Hence, commonalities are not sufficient grounds for unity.  They’re a good starting place, but unity in terms of purpose, action, spirit, and fellowship needs something more.  In order to work and worship together, we need something more than saying, “Well, we all like Jesus,” or “We all read the Bible.”  I personally think it’s too much to hope for to come up with something more that will unite all Christians, but I do think it’s an important and potentially answerable question for Christians who are united in a particular denomination.  It’s important, too, because those united in a particular denomination are supposed to work and worship together.  And that is ultimately the point of Christian unity – that it enable our work for and worship of God.


David Shane posted on July 22, 2011 at 12:50 pm

I think Christian unity serves at least one other purpose – as a witness of the truth of the Gospel to the world. Jesus said, “A new commandment I give to you, that you love one another; as I have loved you, that you also love one another. By this all will know that you are My disciples, if you have love for one another.” All the world should know that all of us (Methodist, Catholic… even Presbyterian) are His disciples because of our love for one another.

So it is important to at least have, literally, Christian love for one another, across denominational boundaries, despite disagreements. I know I’ve been fortunate to witness that in spades it my own life, in people I have come to know personally. How to extend that to an institutional level, so that the world knows that Baptists love Methodists even when they argue, I do not know. (And perhaps it doesn’t need to be extended, as long as Christian neighbor loves Christian neighbor, that may be enough. It’s hard to speak of love between institutions anyways!)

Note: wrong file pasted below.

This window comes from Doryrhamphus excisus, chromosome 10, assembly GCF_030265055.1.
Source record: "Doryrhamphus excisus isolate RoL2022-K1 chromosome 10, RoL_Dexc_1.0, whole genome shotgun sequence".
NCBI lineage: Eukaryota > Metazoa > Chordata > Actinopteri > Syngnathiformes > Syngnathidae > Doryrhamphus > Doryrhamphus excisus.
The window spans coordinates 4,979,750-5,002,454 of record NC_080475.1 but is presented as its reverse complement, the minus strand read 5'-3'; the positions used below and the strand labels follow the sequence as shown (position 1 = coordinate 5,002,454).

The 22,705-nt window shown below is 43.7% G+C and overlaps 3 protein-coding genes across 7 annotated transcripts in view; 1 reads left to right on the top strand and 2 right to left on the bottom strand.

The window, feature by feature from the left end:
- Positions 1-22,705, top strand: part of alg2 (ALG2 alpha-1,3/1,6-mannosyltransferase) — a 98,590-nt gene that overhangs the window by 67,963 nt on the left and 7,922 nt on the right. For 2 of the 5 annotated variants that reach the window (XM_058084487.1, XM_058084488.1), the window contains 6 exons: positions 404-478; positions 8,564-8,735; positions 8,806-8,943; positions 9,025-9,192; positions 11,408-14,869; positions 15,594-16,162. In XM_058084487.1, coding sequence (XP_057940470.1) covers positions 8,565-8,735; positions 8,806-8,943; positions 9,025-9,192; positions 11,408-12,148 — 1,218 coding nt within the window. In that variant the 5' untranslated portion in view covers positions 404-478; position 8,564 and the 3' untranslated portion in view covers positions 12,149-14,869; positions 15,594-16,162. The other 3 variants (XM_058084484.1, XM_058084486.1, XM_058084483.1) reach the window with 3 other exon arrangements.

David Wm. Scott posted on July 23, 2011 at 12:40 pm

Thanks for the comment, David. I couldn’t agree more that Christian unity must be rooted in love for one another, both as a witness to and an acting out of the gospel. It’s a good question to ask, though, to what extent institutions can “love” each other? Institutions are made up of people, but can we appropriately apply such anthrocentric concepts as love to institutions, and if so, what would that look like? And how does membership in an institution affect how we as individuals live out love toward other Christians?

Shannon Ture posted on August 31, 2011 at 9:10 pm

Hi. I found your blog post while browsing the internet in hopes of perhaps finding a blog BY Andrew Walls, in order to keep up with him. I enjoyed reading this post, as I think a lot about Christian unity, and how it’s so important for the Gospel to be truly known. I was discouraged at the end, though, to find you don’t have much hope for that binding substance among Christians of varying beliefs. I agree with the first comment-er that love is it, but to add my own thoughts and expand on that idea, I think we must be cautious against mustering up that love ourselves. In the verse he quoted, Jesus commands us to love one another, but I don’t think He expects us to have it, display it, pour it out, on our own. After all He says He’s in us as He is in the Father. He’s got it, and He provides it. The “rivers of living water” flowing through us we cannot create; we can only be vessels for them. So what then is our part? To be vessels fixed on Him, abiding in Him. There is a night-and-day difference between when we try and produce love and unity on our own, and when we rely on Him to do it through us. The difference is so obvious — the equivalent of dirty rags compared to beauties unimaginable. In fact, allowing Him to bring us together in unity allows Him to get the glory, and isn’t that what we want (when we’re abiding in Him)? I think those four commonalities you illuminate in your article are for a purpose, but knowledge of them, or even practice of them, are not enough. It’s knowing/practicing them in Spirit and in Truth.

David W. Scott posted on September 1, 2011 at 11:28 am

Shannon, I’m glad you enjoyed the post! Thanks for reading it. I think you’re right that achieving Christian unity requires more than just human effort – it does require the action of the Holy Spirit. But, as you point out, that’s the beauty of Christianity – Jesus has promised us that he will do for us what we cannot do for ourselves.